Now that the non-waiver deadline has passed, we’re taking a look back at what each team was able to accomplish before 4 p.m. ET on July 31. Next up in our recap series, the Chicago Cubs.
CHICAGO CUBS (59-54), 1st in NL Central, 5.5 GB in NL Wild Card:
ACQUIRED: LHP Jose Quintana (from CWS), LHP Justin Wilson (from DET), C Alex Avila (from DET)
TRADED: C Miguel Montero (to TOR), OF Eloy Jimenez (to CWS), RHP Dylan Cease (to CWS), 1B/3B Jeimer Candelario (to DET), SS Isaac Paredes (to DET), INF Matt Rose (to CWS), INF Bryant Flete (to CWS)
The Cubs' sluggish start to 2017 had the club looking in from the outside at second consecutive division crown. Heading into the All-Star break, Chicago sat at 43-45 and a sizable 5.5 games back of the Brewers for the NL Central lead. In dire need of starting pitching and relief depth, Cubs President Theo Epstein took care of the club's weaknesses by swinging deals with the White Sox and Tigers for Jose Quintana, Justin Wilson, and Alex Avila.
Epstein and the Cubs wasted no time filling their rotation void, acquiring Quintana on July 13th in exchange for a prospect package headlined by top 100 prospects Eloy Jimenez and Dylan Cease, per Baseball America. While a deal between crosstown rivals was deemed unrealistic and arguably "impossible" by writers and fans alike, Epstein and White Sox GM Rick Hahn stressed that the deal simply made too much "baseball sense". Quintana, under club control through 2020, fits into the championship core of a Cubs roster that is in its prime window. And Jimenez and Cease, albeit both below AA in their development so far, help the Chisox stockpile organizational talent in the hopes of sustained success as the decade turns.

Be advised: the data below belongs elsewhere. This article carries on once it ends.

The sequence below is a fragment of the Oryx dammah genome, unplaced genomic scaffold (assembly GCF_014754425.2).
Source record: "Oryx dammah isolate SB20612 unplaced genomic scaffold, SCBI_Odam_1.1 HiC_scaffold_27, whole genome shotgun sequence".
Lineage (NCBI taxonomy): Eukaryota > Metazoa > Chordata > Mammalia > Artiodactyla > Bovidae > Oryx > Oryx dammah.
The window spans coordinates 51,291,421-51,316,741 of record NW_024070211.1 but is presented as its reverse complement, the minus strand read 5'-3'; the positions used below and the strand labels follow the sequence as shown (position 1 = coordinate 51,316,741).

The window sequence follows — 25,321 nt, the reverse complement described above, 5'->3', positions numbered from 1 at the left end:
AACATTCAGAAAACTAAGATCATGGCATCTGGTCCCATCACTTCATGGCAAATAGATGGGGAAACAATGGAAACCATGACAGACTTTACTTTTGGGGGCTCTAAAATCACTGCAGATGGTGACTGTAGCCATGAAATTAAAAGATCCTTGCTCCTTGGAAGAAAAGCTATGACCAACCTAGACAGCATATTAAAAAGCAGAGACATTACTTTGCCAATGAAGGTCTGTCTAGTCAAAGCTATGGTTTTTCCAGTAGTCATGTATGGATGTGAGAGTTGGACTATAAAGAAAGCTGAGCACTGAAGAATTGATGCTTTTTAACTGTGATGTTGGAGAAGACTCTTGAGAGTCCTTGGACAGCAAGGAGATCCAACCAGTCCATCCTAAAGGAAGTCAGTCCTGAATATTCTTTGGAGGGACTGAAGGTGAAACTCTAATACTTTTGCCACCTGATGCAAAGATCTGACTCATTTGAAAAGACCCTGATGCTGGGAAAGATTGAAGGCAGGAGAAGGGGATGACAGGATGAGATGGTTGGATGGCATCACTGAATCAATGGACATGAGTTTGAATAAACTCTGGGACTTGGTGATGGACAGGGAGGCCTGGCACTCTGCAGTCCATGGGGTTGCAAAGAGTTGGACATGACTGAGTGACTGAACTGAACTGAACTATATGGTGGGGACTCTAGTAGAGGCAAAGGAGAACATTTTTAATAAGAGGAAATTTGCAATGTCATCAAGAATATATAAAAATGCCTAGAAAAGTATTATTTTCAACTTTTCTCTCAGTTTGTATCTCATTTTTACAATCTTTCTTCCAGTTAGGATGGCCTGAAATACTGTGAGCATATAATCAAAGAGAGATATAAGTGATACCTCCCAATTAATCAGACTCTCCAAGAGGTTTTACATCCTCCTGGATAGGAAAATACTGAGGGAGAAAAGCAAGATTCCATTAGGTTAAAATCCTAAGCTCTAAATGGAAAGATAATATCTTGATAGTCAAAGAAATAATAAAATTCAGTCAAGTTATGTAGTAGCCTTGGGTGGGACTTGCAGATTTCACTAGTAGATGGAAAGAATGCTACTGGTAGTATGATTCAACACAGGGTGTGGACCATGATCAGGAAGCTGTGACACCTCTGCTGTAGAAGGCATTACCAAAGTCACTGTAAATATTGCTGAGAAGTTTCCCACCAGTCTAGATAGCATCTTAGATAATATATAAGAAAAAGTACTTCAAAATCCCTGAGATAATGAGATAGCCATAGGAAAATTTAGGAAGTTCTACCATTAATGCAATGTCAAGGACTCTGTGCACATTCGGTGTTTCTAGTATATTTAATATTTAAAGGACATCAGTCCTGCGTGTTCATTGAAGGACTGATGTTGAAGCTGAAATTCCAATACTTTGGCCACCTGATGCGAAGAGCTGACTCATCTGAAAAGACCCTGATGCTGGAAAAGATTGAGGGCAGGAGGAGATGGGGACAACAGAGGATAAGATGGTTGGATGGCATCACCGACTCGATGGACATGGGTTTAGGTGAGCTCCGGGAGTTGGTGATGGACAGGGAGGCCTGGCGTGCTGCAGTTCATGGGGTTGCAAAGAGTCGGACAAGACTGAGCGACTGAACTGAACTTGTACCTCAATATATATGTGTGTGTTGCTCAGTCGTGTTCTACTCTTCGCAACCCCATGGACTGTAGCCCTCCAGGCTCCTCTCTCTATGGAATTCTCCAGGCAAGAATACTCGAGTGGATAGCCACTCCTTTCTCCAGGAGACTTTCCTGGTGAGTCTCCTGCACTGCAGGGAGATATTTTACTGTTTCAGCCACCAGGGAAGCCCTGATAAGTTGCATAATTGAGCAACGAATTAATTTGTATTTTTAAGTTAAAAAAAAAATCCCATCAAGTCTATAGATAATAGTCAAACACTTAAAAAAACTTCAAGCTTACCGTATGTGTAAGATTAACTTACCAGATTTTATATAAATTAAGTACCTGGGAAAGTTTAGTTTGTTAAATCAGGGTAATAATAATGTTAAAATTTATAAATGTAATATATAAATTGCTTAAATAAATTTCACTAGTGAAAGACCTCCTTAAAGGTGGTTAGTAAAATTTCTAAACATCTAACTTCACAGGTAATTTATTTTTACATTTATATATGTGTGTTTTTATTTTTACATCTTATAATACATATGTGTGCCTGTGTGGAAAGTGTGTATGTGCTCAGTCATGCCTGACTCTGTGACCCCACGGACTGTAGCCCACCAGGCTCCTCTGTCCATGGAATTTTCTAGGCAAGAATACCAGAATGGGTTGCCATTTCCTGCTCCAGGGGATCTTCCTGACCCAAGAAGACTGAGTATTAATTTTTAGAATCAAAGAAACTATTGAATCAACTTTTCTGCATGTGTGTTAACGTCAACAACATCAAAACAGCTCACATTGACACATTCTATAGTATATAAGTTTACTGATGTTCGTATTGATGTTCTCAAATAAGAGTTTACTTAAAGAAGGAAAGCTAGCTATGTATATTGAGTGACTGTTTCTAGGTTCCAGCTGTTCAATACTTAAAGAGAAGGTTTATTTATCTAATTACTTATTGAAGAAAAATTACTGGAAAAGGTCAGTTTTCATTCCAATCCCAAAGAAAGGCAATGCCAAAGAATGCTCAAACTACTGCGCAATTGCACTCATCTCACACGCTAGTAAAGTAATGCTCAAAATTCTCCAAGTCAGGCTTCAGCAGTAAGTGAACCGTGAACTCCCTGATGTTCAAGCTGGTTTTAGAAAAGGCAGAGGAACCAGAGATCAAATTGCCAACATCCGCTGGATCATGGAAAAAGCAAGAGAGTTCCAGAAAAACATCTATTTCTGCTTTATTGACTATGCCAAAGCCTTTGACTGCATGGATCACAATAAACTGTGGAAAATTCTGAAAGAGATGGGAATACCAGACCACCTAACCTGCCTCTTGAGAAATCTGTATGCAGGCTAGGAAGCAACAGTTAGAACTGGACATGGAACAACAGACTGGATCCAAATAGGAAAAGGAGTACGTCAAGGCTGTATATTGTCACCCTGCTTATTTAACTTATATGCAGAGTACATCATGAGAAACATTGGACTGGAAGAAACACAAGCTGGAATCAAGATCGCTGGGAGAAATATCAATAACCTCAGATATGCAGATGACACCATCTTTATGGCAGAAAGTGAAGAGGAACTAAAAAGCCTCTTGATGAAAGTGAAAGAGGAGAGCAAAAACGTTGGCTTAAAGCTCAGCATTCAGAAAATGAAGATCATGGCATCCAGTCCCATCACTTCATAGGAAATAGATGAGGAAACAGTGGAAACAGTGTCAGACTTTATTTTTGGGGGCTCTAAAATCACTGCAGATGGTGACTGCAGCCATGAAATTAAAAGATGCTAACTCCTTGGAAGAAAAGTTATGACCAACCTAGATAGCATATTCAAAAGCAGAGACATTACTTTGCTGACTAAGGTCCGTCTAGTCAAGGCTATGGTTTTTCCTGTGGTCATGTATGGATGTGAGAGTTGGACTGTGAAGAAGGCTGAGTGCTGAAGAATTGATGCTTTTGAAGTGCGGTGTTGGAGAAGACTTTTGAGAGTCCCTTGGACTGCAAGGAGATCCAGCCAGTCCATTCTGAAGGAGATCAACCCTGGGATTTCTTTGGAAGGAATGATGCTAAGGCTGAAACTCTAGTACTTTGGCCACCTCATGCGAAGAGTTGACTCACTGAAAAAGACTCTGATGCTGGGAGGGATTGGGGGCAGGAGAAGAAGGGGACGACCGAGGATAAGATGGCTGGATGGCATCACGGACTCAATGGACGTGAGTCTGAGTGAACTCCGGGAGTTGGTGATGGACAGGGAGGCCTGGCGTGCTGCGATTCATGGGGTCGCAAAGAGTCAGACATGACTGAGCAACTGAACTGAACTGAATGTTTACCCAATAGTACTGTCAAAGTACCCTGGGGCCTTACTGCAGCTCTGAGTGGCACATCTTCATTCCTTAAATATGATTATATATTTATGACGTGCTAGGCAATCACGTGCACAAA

Although they were never publicly rumored to be pursuing Wilson up until the last minute, the Cubs were able to pull off a deal to send the left-handed reliever to the North Side on the eve of the non-waiver deadline. With little minor league talent left to deal from, the Cubs were forced to move their top prospect (but #5 preseason) third baseman Jeimer Candelario to the Tigers along with 18-year-old shortstop Isaac Parades. Yet with such a young crop of big league hitters, the Cubs were able to absorb the blow of dealing Jimenez and Candelario without dimming their future.
This year's deadline signaled the end of the Cubs' reign as a top-of-the-line farm system, but their efforts to add cost-controlled pitching bodes well for the club's championship window. With Quintana around for 3+ seasons and Wilson at the backend of Chicago's bullpen for 2018, the Cubs have hit the ground running in the second half looking to clinch a spot in October for the third consecutive season.
For a complete list of our trade deadline recaps, click here.